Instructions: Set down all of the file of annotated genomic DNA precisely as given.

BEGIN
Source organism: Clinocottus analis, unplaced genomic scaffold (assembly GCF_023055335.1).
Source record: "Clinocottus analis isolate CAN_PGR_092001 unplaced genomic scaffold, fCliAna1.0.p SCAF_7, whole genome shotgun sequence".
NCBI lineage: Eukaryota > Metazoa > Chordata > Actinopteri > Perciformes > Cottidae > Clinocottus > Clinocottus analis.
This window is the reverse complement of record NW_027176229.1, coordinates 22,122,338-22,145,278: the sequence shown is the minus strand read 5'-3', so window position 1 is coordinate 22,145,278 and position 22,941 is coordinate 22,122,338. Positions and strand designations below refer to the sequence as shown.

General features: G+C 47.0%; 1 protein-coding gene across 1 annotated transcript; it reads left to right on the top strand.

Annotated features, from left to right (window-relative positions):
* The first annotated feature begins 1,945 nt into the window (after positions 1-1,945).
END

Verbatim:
Source organism: Clinocottus analis, unplaced genomic scaffold (assembly GCF_023055335.1).
Source record: "Clinocottus analis isolate CAN_PGR_092001 unplaced genomic scaffold, fCliAna1.0.p SCAF_7, whole genome shotgun sequence".
NCBI lineage: Eukaryota > Metazoa > Chordata > Actinopteri > Perciformes > Cottidae > Clinocottus > Clinocottus analis.
This window is the reverse complement of record NW_027176229.1, coordinates 22,122,338-22,145,278: the sequence shown is the minus strand read 5'-3', so window position 1 is coordinate 22,145,278 and position 22,941 is coordinate 22,122,338. Positions and strand designations below refer to the sequence as shown.

General features: G+C 47.0%; 1 protein-coding gene across 1 annotated transcript; it reads left to right on the top strand.

Annotated features, from left to right (window-relative positions):
* The first annotated feature begins 1,945 nt into the window (after positions 1-1,945).